Warren Fahey: Vocals. Marcus Holden: Cello, Viola, Strings, Garry Steel: Harp. Clare O’Meara: Fiddle.
This next song was sung to John Meredith by Mary Byrnes of Concord … and she learned it, as a young girl, on the family farm at Springside (near Orange) – probably from the singing of casual farmhands. (Folk Songs of Australia and the men and women who sang them – volume 1
The Wreck of the Dandenong
On Board Of The ‘Wolverine’
The Mornington Penninsula is on the Victorian South coast and, during the nineteen and early twentieth century, a bust port for steam ships. The waters are quite dangerous and several ships were wrecked. This song, an appeal for financial support for the families, is typical as it recounts the horror and ends with the appeal. Compare it with P F Collin’s ‘Eldorado Mining Disaster’ or The Sunshine Railway Disaster’
The Mornington Boating Disaster
Mitchell library 784.8/A
The Golden Vanity.
This ballad, with its tale of bravado, deceit and sorrow, was a long-time favourite of sailors. This version comes from the singing of Simon McDonald, a wonderful old-time singer and fiddle player who was recorded by Norm O’Connor and H. Pearce at Creswick, Victoria, in 1957. He had learnt the song from his sailor great-grandfather, who had most probably learnt it from American sailors, where the ballad was widely known. I first recorded this song in the early 1970s when I made the EMI album Limejuice and Vinegar, which was reissued in 1985 on the Larrikin label. I still enjoy this high sea chase and the sad lament of the little cabin boy.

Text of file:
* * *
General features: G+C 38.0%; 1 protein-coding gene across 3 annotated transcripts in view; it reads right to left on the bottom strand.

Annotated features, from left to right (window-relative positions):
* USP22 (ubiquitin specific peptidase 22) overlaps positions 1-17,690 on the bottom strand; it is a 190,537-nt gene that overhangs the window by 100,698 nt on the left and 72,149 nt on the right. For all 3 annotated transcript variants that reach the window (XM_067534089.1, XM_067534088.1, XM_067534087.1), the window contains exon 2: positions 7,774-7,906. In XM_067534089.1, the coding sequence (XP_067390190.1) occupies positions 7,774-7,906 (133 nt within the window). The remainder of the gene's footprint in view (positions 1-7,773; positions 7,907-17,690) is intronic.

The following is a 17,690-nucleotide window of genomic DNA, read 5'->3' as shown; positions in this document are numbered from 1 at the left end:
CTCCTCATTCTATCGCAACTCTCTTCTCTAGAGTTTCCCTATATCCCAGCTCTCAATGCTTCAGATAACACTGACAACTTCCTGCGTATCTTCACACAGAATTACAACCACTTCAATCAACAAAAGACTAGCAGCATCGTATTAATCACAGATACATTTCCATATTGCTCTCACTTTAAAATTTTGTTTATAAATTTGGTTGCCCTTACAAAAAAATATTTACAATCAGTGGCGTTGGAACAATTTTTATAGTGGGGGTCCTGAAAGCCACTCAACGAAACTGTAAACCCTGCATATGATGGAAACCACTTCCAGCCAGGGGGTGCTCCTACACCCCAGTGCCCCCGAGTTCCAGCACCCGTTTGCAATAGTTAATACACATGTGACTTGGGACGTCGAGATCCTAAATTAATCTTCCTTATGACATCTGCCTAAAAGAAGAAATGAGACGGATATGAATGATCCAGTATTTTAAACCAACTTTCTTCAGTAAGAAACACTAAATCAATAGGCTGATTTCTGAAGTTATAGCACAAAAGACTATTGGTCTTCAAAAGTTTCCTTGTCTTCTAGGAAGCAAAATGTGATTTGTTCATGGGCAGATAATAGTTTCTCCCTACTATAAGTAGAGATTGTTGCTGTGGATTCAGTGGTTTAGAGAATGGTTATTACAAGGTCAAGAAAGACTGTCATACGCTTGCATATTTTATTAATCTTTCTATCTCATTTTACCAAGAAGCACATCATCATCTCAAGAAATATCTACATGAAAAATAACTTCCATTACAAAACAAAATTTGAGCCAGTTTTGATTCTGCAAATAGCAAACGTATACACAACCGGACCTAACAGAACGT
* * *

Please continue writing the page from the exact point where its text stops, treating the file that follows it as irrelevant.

Simon McDonald/O’Connor & H. Pearce. National Library ORAL TRC2539/11 (online)
Warren Fahey: Vocals. Dave de Hugard: Accordion. Bob McInnes: Fiddle. Andrew de Teliga: Steel Guitar. Chris Kempster: Guitar. James Greening: Trombone.
The Winefred Marvel
Life on the emigrant ship ‘Winefred’.
12 numbers of the ship’s newspaper on the London to Brisbane run in 1875
Entry that Mr Buckingham sang a song including the verse:
Good friends, adieu! I’m shortly sailing
To Queensland over the trackless sea
And when I’m far from home and kindred
I pray you all remember me.
I Wish I Was In Queensland
Tune: Dixie’s Land
The Good Ship Winefred
Tune: I Will Stand By My Friend